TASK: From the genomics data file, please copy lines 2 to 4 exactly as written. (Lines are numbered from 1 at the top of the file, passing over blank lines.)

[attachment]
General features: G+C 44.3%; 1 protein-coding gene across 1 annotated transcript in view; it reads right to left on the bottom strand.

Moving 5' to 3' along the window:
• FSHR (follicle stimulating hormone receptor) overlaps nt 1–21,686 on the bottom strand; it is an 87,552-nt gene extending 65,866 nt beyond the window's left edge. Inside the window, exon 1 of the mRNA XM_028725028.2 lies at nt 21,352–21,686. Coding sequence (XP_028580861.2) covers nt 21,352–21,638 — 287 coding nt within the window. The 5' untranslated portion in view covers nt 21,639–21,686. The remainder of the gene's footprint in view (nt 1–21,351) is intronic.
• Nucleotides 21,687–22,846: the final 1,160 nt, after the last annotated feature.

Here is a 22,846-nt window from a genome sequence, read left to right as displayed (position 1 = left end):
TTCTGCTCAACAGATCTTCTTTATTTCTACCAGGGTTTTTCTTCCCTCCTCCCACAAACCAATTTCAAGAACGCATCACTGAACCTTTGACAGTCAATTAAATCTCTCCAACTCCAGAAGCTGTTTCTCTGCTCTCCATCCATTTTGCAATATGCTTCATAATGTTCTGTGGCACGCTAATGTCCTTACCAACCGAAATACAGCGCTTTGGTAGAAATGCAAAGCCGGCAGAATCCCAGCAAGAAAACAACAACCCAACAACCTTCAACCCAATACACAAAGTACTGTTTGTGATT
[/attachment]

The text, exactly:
Moving 5' to 3' along the window:
• FSHR (follicle stimulating hormone receptor) overlaps nt 1–21,686 on the bottom strand; it is an 87,552-nt gene extending 65,866 nt beyond the window's left edge. Inside the window, exon 1 of the mRNA XM_028725028.2 lies at nt 21,352–21,686. Coding sequence (XP_028580861.2) covers nt 21,352–21,638 — 287 coding nt within the window. The 5' untranslated portion in view covers nt 21,639–21,686. The remainder of the gene's footprint in view (nt 1–21,351) is intronic.
• Nucleotides 21,687–22,846: the final 1,160 nt, after the last annotated feature.